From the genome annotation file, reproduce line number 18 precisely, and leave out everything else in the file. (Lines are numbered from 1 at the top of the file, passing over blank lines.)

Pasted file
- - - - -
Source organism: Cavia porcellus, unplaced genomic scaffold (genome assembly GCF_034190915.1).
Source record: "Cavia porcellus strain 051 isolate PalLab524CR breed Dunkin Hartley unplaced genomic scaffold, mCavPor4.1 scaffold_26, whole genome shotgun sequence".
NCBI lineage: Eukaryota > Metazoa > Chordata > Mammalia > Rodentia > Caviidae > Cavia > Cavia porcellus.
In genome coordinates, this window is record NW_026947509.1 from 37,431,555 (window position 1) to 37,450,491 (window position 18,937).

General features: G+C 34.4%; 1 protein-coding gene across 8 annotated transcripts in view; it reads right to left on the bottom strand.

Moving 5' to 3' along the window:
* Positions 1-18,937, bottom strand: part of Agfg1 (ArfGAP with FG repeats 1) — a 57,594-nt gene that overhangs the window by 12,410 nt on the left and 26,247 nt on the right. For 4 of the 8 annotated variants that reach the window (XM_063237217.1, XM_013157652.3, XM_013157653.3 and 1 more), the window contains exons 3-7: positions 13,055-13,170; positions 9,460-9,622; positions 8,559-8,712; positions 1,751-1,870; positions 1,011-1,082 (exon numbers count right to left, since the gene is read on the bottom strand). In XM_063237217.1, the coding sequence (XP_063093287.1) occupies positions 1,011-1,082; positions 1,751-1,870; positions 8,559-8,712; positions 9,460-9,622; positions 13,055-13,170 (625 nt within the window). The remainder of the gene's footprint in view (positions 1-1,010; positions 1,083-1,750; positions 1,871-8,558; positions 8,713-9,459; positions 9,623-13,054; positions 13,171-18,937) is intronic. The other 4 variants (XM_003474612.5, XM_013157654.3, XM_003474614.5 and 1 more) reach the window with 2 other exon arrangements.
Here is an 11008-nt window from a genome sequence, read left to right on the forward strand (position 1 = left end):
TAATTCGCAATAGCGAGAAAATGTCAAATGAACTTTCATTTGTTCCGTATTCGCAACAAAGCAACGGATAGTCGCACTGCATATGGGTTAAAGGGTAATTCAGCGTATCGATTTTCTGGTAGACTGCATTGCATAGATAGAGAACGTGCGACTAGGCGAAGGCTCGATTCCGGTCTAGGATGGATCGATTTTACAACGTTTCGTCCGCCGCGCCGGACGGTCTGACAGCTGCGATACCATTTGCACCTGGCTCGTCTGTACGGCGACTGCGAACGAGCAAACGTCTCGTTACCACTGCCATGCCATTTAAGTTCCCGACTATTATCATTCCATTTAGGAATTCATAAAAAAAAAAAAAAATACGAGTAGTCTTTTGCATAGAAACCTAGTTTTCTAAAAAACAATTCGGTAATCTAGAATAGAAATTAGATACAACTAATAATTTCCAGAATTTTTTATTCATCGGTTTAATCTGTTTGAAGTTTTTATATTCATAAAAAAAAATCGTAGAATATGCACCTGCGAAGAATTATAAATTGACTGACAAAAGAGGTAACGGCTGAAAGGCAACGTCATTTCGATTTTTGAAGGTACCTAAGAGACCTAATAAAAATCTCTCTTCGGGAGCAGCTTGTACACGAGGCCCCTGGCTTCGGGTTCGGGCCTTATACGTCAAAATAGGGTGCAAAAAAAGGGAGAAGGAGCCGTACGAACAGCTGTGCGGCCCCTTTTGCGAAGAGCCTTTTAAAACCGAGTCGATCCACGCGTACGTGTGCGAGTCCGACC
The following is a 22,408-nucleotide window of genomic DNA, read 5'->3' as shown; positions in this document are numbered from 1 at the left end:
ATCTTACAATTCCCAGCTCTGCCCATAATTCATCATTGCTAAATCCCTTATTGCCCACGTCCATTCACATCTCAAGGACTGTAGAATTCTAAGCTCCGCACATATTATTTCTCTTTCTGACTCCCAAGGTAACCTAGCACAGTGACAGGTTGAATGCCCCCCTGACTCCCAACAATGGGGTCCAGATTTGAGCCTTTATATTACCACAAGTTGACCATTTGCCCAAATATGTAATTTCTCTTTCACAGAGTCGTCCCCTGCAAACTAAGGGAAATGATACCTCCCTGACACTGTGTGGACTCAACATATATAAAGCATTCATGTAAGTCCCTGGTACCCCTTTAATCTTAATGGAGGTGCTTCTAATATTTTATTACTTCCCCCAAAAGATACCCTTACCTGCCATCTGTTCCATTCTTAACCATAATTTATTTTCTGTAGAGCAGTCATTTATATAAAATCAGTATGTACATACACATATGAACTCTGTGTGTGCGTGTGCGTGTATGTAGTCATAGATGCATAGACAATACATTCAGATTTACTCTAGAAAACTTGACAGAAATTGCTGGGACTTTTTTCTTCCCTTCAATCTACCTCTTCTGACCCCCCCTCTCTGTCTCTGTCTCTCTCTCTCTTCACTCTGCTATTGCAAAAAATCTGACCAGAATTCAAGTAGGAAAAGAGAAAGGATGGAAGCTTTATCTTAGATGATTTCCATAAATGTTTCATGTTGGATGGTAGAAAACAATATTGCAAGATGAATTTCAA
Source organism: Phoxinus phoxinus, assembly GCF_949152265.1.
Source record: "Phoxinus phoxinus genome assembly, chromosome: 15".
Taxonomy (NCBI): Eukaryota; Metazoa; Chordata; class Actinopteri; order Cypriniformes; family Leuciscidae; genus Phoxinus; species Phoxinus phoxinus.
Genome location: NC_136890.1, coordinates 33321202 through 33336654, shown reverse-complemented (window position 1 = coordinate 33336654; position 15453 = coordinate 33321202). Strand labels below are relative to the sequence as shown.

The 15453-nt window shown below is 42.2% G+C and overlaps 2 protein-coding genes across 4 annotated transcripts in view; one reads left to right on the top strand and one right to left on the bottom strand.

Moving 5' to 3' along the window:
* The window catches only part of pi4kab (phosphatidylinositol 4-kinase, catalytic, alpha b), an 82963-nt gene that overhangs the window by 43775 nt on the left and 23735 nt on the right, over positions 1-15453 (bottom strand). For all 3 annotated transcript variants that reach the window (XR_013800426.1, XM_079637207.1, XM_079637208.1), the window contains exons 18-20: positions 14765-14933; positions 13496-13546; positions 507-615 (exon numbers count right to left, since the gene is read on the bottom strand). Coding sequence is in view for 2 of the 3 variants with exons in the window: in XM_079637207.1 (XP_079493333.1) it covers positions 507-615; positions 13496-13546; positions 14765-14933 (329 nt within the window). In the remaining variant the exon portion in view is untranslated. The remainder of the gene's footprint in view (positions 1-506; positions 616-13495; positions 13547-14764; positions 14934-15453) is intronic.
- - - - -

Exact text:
* The window catches only part of pi4kab (phosphatidylinositol 4-kinase, catalytic, alpha b), an 82963-nt gene that overhangs the window by 43775 nt on the left and 23735 nt on the right, over positions 1-15453 (bottom strand). For all 3 annotated transcript variants that reach the window (XR_013800426.1, XM_079637207.1, XM_079637208.1), the window contains exons 18-20: positions 14765-14933; positions 13496-13546; positions 507-615 (exon numbers count right to left, since the gene is read on the bottom strand). Coding sequence is in view for 2 of the 3 variants with exons in the window: in XM_079637207.1 (XP_079493333.1) it covers positions 507-615; positions 13496-13546; positions 14765-14933 (329 nt within the window). In the remaining variant the exon portion in view is untranslated. The remainder of the gene's footprint in view (positions 1-506; positions 616-13495; positions 13547-14764; positions 14934-15453) is intronic.